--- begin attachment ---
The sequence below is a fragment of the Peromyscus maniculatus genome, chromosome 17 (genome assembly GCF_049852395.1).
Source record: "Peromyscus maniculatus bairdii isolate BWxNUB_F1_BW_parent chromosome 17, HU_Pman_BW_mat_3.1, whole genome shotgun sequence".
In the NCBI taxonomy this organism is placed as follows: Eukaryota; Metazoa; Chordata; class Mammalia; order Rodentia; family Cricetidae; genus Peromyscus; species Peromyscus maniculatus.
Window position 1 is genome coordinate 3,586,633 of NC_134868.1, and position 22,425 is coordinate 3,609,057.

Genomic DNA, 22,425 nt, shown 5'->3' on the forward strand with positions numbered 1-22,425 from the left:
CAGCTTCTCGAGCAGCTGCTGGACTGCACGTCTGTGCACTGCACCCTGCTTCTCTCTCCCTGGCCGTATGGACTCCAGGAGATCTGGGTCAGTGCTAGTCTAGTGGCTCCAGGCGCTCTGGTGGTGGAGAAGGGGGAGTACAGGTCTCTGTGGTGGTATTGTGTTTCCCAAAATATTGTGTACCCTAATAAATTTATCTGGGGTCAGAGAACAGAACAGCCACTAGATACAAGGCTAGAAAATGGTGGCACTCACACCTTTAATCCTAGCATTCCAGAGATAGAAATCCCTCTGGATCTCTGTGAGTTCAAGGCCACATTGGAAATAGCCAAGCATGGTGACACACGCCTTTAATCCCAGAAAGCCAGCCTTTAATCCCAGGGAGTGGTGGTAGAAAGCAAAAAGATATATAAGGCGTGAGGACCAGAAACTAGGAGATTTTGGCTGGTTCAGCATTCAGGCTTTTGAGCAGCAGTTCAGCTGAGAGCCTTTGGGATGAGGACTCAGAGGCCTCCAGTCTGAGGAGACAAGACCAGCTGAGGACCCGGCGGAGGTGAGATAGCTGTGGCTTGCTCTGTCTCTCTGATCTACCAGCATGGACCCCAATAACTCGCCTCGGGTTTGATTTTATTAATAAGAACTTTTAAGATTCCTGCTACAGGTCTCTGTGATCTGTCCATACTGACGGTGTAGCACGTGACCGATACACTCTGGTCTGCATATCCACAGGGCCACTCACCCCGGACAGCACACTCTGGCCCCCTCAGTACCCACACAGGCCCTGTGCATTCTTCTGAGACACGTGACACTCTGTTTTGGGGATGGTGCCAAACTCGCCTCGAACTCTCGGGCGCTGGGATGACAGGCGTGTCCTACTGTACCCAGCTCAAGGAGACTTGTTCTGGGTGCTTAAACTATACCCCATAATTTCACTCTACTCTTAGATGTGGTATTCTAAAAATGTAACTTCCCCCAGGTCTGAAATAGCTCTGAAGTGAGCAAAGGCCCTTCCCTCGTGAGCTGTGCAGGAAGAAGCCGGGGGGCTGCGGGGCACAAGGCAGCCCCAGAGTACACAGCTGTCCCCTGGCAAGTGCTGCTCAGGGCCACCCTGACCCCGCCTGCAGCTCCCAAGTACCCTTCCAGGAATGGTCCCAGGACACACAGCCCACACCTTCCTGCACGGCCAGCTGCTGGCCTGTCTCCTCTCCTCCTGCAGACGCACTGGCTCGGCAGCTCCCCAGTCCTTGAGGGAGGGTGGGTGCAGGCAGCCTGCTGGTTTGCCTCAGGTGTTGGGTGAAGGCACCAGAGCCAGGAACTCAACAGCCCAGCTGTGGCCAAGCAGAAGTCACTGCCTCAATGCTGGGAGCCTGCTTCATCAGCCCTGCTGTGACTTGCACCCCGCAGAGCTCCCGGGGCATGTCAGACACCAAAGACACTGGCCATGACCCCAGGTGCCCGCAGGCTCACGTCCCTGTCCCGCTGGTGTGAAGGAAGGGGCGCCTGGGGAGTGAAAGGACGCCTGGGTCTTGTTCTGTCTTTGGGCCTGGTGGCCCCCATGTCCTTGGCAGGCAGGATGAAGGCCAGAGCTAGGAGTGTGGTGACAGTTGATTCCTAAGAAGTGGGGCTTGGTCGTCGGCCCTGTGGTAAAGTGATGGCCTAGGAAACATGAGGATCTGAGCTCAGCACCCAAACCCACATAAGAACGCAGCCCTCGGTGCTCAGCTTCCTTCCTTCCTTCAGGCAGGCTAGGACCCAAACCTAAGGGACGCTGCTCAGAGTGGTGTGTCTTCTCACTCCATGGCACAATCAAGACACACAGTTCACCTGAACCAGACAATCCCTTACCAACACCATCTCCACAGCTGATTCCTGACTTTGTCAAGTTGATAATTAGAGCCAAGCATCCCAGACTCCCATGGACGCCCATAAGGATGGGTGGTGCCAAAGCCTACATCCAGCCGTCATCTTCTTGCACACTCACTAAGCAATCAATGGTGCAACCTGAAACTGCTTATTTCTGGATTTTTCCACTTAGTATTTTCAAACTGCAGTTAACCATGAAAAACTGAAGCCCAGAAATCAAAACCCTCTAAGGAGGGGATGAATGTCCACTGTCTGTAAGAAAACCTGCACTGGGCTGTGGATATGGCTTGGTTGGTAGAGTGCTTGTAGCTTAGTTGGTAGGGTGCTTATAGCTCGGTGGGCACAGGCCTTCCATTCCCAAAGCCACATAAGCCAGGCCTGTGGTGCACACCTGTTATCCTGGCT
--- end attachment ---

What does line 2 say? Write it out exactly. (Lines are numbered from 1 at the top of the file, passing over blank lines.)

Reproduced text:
Source record: "Peromyscus maniculatus bairdii isolate BWxNUB_F1_BW_parent chromosome 17, HU_Pman_BW_mat_3.1, whole genome shotgun sequence".